The arms are another body language hotspot that, like the torso, draw the most attention when they’re underused in conversation. We cross our arms when we want to take a defensive posture. A liar might lock them in place there, afraid that he will leak clues to his deception by using unnatural hand gestures. The crossed-arms stance is the polar opposite of the open, palms-out stance that is considered to be the most welcoming, truthful position. If you are dealing with someone whose arms are crossed, be prepared for a negative or unwelcoming reaction, whether you suspect deception or not.

Hotspot #6: The Hands
The hands are one of the most expressive parts of the body. We use our hands to accent and emphasize speech, in gestures known as “illustrators.” Be on the lookout for people who don’t use their hands to accent or embellish the telling of a story—it may be a sign that they aren’t fully invested in what they are saying. Other red flags: exaggerated gestures about the actual size or placement of something, unnatural movements that don’t fit in the baseline profile, and clenched fists or folded palms, both of which indicate restraint.

Hotspot #7: The Legs
Our legs are harder to consciously control than other body hotspots. To the astute observer, the legs can thus provide rich information on a person’s state of mind. A colleague who takes an unusually wide stance may be attempting to assert dominance when really she feels weak. An interviewee under stress may rub his thighs in a “cleansing” motion as a way to sooth tension. Someone who splays his legs in the company of higher authority should be watched—this is subtle way of claiming territory.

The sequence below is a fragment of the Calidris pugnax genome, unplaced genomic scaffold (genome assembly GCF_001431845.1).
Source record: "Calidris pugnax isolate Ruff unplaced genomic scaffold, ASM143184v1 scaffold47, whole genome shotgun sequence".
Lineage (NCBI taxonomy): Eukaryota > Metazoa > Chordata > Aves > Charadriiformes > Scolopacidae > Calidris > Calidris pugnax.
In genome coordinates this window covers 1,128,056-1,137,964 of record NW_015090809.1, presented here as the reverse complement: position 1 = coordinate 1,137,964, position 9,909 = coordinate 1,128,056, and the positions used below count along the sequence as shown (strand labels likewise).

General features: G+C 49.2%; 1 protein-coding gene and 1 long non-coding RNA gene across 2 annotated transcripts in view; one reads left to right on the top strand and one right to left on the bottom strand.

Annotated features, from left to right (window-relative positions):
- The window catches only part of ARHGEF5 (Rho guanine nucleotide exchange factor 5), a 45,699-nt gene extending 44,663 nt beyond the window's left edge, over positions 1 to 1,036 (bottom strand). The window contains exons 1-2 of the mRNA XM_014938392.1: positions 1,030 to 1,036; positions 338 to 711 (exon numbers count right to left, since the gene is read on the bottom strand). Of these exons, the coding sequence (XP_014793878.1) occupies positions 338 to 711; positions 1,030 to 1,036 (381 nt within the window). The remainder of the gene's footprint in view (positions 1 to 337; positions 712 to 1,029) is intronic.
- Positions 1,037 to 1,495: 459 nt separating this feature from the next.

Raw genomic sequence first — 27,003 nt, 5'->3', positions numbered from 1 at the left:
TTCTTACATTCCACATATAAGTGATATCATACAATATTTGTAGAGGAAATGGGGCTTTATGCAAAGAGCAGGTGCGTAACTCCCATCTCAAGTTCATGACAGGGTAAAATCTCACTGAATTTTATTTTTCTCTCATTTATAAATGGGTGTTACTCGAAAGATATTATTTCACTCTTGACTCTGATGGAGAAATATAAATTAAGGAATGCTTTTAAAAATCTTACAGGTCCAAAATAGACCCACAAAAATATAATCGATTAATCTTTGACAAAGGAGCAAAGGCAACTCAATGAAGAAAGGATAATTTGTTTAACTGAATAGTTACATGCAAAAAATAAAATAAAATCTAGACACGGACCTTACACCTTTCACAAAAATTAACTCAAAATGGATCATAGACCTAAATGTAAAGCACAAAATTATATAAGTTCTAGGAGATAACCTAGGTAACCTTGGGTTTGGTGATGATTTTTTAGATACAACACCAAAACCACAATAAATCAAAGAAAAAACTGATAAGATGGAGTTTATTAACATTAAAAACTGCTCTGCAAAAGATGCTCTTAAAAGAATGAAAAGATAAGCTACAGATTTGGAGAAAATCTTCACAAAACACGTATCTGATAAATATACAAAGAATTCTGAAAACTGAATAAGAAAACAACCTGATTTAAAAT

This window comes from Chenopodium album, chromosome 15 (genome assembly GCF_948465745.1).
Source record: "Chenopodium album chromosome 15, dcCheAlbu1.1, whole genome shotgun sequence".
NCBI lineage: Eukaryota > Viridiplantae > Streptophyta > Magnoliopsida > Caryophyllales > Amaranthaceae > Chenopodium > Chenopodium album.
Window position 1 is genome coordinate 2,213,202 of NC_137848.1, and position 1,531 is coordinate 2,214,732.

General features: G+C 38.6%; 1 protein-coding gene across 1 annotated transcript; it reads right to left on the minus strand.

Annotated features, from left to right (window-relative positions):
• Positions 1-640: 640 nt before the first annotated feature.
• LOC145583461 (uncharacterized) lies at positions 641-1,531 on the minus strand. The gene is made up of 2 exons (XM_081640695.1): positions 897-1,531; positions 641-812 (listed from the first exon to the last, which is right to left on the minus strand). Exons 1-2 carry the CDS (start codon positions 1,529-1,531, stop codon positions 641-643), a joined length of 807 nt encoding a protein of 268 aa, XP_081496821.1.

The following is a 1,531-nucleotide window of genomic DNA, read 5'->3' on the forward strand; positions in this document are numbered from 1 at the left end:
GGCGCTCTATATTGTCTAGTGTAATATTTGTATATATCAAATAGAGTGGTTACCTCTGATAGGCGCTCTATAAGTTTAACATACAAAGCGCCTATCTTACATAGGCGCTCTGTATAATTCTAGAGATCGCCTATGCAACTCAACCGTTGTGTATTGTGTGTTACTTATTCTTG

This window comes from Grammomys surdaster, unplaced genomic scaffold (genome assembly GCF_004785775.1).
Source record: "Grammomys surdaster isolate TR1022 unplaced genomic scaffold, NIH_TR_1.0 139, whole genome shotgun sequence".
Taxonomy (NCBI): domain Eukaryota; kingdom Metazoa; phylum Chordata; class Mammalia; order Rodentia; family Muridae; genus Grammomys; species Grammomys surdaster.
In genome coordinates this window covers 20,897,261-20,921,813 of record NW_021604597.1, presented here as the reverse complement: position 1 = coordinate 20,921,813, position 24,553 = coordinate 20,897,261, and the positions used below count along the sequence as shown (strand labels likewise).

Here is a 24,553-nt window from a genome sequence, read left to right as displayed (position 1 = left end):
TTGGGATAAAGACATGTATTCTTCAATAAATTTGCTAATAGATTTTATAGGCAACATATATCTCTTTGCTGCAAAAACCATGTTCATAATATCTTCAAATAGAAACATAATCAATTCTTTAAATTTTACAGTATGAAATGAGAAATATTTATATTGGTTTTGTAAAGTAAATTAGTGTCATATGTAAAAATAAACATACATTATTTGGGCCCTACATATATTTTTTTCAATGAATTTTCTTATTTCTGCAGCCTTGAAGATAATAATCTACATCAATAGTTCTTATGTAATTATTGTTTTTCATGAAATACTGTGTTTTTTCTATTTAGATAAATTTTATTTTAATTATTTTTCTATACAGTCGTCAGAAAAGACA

Hotspot #8: The Ankles
Think of your last visit to the dentist: did you cross your legs upon sitting in the chair? It’s likely that you did, right along with the next guy. Locked ankles, when seated or reclined, are a sign of discomfort and anxiety. (When standing—as during a conversation between two coworkers—it may be a sign of mental activity.) If your office seating arrangement affords a view down to floor level, take mental note of others’ crossed ankles. They can be an indicator of discomfort, no matter how cool and calm someone’s voice may sound.

Hotspot #9: The Feet
Your feet serve as your personal getaway car, so it’s no wonder that they will be quick to show whether or not you want to be out of a stressful situation or not. A tapping foot is a classic sign of nerves (which may or may not indicate deception). Also, the direction in which the feet are pointed can provide some hints as well; if your feet are aimed at the door, they’re practically screaming “Get me out of here!”

Hotspot #10: The “Personal Bubble”
When we’re hiding something, we feel cornered or threatened by questions and will often try to maximize our “safety zone.” In addition to keeping our distance by sitting in a farther-away chair, we may set up physical barriers, such as a purse or book or water glass, between ourselves and the questioner. A smart interrogator, when he suspects deception, will make sure to remove all blocking objects so there’s nothing to hide behind.

These 10 physiological hot spots for “emotional leaks” are prime real estate for reading between the lines of someone’s story. So the next time you’re facing a high-stakes interview, business meeting or personal conversation, remember that 80% of what’s being said is being transmitted through body language. So keep your eyes on the hotspots.